News / Asia

Pakistan's Highest Court Loses Independent Chief

Pakistani lawyers hold up a poster of Supreme Court Chief Justice Iftikhar Muhammad Chaudhry as they mark his retirement outside the Supreme Court building in Islamabad, Dec. 11, 2013.
Pakistani lawyers hold up a poster of Supreme Court Chief Justice Iftikhar Muhammad Chaudhry as they mark his retirement outside the Supreme Court building in Islamabad, Dec. 11, 2013.
Ayaz Gul
Pakistan's Supreme Court Chief Justice Iftikhar Mohammad Chaudhry retired on Wednesday. The fiercely independent judge played a key role in establishing independence of the judiciary in Pakistan and led a nationwide legal movement that forced out a military ruler. But Chaudhry’s tenure was not free of controversies.

In 2007, Chaudry rose to prominence when he increasingly questioned attempts by then-president, General Pervez Musharraf, to cling to power.

The military ruler asked the judge to step down.  Chaudhry refused. That kind of defiance was unprecedented in Pakistan where the judiciary was long seen as pro-army.

Musharraf later fired him and hundreds of other judges by imposing a state of emergency. The controversial move triggered nationwide street protests.

The galvanized opposition led to the election defeat of Musharraf’s political allies, eventually forcing the once powerful military leader to step down and allowing the judges to return.

In a report this month, the Geneva-based International Commission of Jurists said Chaudhry's tenure strengthened human rights in Pakistan. 

“An independent judiciary is crucial for human rights and there is no doubt that the Pakistan judiciary began to hold the executive branch in particular to account and for many Pakistanis the Supreme Court came to be seen as a beacon of hope for ending corruption and for imposing justice. No question about that,” said Sam Zarifi, regional director of the International Commission of Jurists. 

Under Chaudhry, the Supreme Court intervened in matters ranging from traffic regulations to civil service appointments and even questioned contracts between the government and foreign companies - one of the reasons experts cite for declining foreign investment in Pakistan.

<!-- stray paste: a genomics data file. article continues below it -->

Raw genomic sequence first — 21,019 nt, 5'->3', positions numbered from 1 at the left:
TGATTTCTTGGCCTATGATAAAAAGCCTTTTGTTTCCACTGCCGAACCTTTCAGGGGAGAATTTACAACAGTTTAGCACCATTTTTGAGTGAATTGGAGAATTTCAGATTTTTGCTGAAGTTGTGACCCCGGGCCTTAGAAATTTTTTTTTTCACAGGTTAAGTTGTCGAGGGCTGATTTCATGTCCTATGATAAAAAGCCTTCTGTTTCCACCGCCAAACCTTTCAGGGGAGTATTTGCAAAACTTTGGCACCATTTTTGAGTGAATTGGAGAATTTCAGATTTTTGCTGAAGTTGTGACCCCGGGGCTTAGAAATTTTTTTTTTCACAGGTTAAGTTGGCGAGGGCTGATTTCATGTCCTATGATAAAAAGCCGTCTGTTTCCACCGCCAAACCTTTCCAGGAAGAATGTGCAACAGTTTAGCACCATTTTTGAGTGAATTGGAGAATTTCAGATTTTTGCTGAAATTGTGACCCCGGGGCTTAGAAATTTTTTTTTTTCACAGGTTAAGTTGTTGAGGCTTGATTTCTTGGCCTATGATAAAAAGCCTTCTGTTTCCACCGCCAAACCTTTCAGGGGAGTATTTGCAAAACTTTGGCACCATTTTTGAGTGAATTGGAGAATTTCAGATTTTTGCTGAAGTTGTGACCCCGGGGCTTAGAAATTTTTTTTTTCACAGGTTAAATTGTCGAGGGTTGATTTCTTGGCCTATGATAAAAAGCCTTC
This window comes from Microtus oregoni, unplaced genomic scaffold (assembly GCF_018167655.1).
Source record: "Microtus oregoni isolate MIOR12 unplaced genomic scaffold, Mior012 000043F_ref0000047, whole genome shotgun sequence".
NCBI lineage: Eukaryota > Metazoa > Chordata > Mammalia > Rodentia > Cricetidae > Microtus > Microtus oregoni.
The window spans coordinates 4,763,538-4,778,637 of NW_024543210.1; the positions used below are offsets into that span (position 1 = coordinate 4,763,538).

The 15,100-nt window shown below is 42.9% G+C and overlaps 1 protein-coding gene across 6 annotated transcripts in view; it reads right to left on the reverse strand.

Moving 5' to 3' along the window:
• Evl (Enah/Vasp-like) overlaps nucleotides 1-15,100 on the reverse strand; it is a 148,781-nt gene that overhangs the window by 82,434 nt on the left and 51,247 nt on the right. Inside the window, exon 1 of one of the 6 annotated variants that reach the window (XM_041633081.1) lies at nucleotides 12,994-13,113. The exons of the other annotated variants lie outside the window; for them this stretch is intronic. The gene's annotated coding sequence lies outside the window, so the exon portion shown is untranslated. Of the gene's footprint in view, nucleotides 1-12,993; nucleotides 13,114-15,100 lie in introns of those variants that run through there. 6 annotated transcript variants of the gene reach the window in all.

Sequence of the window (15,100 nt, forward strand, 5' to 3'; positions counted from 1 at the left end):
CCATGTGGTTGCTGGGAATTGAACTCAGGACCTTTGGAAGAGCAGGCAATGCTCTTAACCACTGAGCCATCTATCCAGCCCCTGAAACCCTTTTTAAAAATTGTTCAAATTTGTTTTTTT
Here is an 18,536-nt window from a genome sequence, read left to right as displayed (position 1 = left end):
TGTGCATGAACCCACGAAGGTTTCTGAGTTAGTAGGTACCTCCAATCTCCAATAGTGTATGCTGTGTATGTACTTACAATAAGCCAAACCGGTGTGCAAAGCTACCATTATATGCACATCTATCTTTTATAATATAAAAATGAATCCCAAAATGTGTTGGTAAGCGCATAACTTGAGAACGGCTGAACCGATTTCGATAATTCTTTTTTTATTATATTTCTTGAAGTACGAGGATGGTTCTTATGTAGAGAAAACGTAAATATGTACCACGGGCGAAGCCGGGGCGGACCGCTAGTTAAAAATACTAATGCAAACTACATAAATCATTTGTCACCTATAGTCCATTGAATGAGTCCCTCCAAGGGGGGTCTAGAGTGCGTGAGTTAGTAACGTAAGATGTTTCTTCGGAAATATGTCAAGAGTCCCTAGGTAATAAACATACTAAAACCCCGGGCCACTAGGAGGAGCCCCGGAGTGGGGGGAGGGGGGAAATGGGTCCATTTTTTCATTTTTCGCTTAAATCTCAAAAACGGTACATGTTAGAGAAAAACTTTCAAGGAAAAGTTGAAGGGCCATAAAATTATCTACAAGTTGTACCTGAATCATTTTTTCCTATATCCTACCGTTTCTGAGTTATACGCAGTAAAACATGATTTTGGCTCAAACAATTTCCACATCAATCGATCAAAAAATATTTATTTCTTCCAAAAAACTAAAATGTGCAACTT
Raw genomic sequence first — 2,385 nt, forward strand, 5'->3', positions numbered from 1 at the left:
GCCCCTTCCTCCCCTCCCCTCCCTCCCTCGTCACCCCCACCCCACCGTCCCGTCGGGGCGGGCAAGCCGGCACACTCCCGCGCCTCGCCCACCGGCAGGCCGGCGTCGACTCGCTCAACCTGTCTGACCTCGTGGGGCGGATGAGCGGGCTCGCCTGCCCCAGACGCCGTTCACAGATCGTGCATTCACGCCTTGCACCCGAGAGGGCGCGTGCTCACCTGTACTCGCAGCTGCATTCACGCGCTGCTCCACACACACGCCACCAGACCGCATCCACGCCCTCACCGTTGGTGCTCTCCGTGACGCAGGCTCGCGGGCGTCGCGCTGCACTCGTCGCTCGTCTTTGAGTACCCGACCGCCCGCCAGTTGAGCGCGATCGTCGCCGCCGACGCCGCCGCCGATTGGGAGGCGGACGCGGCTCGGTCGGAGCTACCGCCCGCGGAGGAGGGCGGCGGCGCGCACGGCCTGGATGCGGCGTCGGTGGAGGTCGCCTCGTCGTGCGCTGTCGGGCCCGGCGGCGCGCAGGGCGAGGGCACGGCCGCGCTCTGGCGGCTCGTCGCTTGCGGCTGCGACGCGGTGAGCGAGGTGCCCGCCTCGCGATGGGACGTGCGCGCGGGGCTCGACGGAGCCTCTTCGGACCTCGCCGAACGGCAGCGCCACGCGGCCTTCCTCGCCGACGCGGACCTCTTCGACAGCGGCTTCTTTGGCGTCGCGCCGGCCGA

And instead of reforming the judiciary, some critics say that Chaudhry ignored many human rights cases and focused only on high-profile ones. 

“The lawyers had hoped that they would come back as a reformed court with some humility and wisdom but we did not expect that they are going to come back to gain power," said Asma Jehangir, a senior attorney who took cases before the Supreme Court. "I think the courts are not there to show that they are powerful but they are effective. So, for us as lawyers we feel that many of our clients and litigants have not got justice because their cases have not been heard because the chief justice was too busy doing high visibility cases.”

Still the Supreme Court’s fight with the military and its intelligence agencies over rights abuses was widely praised. Pakistani security forces have been frequently accused of detaining suspects without charging them, citing a need to combat terrorism.

Under Chaudhry, the court consistently demanded the authorities reveal the whereabouts of hundreds of missing people who relatives allege were held by security personnel.

But court monitors like Zarifi say the court did not go far enough.